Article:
The 2022-23 NAVC officers are veterinary technician Harold Davis, West Sacramento, California, president; Dr. Bob Lester, greater Portland area, Oregon, president-elect; Dr. Karen Kline, Clackamas, Oregon, vice president; Dr. Christine Navarre, Baton Rouge, Louisiana, treasurer; and veterinary technician Paige Allen, West Lafayette, Indiana, immediate past president.
Banfield report focuses on improving safety, quality
Banfield Pet Hospital has decreased the anesthesia-related mortality rate in dogs and cats combined by implementing new standards, according to the latest Veterinary Emerging Topics Report from Banfield and the North American Veterinary Community.
The annual VET Report focused this year on how to improve safety and quality in veterinary practice overall, with a case study on anesthesia at Banfield hospitals.
To frame quality of veterinary care, Banfield uses Domains of Quality, adapted from the Agency for Healthcare Research and Quality and first created by the Institute of Medicine. Under the framework, veterinary care should be equitable, safe, effective, timely, centered on pets and clients, and efficient.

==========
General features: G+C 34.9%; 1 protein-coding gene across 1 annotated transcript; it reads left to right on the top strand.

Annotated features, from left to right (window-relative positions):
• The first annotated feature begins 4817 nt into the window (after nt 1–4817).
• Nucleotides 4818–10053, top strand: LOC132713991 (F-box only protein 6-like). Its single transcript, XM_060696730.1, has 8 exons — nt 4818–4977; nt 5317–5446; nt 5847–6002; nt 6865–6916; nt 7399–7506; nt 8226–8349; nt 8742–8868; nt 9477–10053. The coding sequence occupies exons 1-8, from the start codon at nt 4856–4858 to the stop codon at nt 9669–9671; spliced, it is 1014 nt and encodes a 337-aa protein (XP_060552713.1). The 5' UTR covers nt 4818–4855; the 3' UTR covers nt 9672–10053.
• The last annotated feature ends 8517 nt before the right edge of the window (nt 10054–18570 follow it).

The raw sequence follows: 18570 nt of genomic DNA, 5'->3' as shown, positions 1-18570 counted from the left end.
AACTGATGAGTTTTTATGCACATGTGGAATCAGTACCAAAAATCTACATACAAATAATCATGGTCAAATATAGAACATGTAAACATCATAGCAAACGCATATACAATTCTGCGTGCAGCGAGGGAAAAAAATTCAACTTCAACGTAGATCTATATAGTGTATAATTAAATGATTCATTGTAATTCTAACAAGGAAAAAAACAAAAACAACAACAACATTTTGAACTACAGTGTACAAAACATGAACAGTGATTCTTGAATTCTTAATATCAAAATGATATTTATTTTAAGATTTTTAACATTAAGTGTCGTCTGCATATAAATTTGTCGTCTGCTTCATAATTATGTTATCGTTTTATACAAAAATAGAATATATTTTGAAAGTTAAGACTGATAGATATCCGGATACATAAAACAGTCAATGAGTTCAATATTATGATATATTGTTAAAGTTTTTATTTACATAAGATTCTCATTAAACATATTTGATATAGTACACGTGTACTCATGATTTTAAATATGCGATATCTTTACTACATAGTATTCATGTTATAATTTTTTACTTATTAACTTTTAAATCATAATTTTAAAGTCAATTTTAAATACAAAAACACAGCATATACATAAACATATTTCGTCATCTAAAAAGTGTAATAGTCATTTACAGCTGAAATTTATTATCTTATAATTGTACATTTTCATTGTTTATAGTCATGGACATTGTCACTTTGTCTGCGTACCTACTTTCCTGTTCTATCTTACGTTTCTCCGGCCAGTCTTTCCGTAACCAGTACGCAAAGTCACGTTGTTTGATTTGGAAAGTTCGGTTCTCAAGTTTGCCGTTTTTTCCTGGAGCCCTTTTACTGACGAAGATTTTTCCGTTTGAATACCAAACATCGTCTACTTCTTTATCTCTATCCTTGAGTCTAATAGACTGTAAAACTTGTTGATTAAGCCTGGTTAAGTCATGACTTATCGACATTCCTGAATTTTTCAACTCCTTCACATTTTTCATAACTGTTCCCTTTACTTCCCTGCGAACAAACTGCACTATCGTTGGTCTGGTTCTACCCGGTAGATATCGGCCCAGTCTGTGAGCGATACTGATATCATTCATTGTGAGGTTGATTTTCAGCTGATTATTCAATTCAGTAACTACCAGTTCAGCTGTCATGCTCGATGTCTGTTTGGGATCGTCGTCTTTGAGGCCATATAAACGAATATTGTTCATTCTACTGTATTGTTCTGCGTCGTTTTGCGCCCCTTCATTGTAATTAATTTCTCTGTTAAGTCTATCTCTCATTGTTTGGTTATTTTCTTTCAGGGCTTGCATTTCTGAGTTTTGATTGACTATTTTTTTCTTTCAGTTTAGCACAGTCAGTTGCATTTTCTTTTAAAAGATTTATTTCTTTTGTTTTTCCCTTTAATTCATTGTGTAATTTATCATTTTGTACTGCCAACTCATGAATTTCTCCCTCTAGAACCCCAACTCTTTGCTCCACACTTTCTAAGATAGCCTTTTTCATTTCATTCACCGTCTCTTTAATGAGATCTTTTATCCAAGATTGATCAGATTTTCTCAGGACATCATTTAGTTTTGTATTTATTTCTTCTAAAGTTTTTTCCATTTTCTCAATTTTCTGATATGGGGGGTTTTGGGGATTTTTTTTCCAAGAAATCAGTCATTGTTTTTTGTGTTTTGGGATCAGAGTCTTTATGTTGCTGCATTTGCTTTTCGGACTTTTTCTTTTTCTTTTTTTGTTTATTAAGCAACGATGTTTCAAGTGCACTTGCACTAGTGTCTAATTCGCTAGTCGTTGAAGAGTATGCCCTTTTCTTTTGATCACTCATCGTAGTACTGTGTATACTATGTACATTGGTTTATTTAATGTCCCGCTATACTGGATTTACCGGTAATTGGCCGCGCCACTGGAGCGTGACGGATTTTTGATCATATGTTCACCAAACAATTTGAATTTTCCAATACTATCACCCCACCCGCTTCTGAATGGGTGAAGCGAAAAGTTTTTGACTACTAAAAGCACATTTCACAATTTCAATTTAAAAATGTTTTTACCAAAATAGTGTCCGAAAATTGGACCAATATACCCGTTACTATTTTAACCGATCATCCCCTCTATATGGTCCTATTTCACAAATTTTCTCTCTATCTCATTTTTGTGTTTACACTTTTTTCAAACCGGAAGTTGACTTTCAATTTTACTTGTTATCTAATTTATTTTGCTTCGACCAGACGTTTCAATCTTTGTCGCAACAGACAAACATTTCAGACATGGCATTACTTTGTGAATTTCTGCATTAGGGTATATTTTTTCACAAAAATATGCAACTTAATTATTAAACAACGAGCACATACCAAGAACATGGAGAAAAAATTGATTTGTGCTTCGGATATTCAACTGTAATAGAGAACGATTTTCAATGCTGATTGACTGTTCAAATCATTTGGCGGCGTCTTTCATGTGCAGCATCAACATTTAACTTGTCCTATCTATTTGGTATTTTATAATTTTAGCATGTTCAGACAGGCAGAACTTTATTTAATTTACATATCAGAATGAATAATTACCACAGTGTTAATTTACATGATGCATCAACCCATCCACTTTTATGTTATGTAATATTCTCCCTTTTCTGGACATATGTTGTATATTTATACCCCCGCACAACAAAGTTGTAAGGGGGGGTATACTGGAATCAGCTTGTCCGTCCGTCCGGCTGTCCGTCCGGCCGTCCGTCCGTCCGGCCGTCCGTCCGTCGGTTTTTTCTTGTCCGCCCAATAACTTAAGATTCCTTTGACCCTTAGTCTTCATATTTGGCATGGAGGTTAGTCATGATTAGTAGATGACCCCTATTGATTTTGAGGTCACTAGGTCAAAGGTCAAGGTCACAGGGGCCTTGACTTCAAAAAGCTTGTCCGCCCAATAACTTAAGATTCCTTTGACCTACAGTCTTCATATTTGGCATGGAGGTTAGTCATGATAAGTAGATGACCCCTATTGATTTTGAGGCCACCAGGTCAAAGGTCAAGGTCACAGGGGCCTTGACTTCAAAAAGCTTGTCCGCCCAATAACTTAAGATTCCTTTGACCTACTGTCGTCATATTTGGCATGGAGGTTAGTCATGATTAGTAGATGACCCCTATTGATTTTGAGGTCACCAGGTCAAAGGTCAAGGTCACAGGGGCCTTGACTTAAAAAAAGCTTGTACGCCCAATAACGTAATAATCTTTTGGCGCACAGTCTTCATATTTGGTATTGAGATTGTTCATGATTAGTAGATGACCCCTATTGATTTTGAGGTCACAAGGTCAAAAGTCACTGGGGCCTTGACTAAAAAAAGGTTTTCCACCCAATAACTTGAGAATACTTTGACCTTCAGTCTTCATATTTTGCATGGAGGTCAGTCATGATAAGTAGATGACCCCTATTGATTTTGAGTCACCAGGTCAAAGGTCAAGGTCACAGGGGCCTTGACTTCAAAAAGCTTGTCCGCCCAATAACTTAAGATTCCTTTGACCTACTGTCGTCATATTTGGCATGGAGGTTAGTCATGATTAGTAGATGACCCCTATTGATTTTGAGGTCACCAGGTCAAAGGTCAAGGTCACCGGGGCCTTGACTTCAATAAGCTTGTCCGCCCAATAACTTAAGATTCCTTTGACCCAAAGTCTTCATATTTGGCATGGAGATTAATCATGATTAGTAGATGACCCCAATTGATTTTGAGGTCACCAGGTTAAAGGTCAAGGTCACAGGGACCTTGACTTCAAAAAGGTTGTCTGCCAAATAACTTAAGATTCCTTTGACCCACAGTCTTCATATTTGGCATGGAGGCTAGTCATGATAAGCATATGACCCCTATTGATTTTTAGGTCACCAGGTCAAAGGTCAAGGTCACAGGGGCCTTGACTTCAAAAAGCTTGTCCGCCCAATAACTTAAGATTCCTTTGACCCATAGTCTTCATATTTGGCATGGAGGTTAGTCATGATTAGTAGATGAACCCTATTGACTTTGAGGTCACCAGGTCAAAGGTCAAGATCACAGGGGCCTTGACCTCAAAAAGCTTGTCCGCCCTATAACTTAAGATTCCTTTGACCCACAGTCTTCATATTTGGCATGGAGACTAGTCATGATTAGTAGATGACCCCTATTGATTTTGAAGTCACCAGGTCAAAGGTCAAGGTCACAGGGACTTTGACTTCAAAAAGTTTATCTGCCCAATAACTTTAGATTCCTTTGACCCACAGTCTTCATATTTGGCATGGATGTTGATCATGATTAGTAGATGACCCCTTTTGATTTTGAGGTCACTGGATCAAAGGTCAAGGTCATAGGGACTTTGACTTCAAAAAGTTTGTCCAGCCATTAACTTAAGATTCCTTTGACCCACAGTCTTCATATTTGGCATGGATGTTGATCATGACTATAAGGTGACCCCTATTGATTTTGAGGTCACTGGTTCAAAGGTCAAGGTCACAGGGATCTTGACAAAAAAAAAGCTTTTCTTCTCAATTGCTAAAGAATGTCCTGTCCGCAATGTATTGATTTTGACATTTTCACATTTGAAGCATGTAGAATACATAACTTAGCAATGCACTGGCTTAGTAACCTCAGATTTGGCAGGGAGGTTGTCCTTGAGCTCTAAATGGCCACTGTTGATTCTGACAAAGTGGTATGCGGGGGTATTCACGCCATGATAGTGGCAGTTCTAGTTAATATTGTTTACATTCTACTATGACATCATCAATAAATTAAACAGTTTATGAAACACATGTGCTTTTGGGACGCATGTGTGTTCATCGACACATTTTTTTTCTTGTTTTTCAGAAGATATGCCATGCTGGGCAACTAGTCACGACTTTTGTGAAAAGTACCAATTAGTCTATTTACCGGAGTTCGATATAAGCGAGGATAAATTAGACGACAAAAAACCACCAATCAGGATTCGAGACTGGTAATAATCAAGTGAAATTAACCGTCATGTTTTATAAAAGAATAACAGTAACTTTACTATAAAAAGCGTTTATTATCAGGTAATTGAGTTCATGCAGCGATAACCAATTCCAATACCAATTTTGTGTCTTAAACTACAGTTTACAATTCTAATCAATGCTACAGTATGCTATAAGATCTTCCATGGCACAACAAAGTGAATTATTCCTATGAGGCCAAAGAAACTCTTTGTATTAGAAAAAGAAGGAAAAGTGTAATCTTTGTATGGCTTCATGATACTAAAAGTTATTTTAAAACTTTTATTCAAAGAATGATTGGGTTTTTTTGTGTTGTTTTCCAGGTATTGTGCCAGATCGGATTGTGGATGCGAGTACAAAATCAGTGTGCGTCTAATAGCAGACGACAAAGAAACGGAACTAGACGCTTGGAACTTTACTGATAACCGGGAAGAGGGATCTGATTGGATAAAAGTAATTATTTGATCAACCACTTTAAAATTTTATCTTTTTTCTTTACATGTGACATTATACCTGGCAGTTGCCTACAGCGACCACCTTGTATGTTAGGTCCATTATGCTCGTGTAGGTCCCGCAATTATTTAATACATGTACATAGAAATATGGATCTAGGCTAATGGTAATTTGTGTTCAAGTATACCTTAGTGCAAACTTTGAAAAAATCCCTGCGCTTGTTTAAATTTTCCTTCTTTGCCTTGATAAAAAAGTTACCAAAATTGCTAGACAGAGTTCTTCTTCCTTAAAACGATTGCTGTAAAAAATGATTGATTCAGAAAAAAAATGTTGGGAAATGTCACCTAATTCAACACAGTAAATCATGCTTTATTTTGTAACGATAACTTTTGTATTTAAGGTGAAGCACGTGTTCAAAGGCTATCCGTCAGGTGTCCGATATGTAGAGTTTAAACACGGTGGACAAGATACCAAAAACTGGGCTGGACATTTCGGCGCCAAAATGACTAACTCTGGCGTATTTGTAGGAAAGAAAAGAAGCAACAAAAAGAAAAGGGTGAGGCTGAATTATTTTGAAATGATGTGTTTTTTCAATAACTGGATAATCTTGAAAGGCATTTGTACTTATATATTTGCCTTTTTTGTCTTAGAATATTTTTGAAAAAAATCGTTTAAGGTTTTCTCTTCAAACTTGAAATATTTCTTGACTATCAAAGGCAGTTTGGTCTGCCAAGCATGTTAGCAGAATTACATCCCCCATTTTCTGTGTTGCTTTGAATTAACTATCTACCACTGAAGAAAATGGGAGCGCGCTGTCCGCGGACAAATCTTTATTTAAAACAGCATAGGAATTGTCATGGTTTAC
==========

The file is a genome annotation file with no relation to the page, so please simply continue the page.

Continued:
In fall 2017, to improve anesthesia safety, Banfield implemented standards of practice to constitute the minimum acceptable level of care and best practices to meet or exceed the expected level of care. In fall 2018, Banfield added informational job aids to review and discuss the standards as well as two checklists, the Anesthesia Machine Checklist and the Pre-Induction Timeout Checklist.
Prior to the program, the anesthesia-related mortality rate for dogs and cats was an estimated 7.36 deaths per 10,000 procedures at Banfield hospitals. In the months after implementation, the mortality rate decreased to slightly over 6 deaths per 10,000 procedures.
The report goes on to offer tools for veterinary practices to improve quality. Two worksheets can help practices determine the root causes of adverse events. The report also outlines how to create champions for quality, foster communication to create and sustain a culture of quality and safety, and take steps after adverse events.
Banfield offers anesthesia resources and the series of VET Reports at Banfield Exchange.
A version of this article appears in the March 1, 2022, print issue of JAVMA.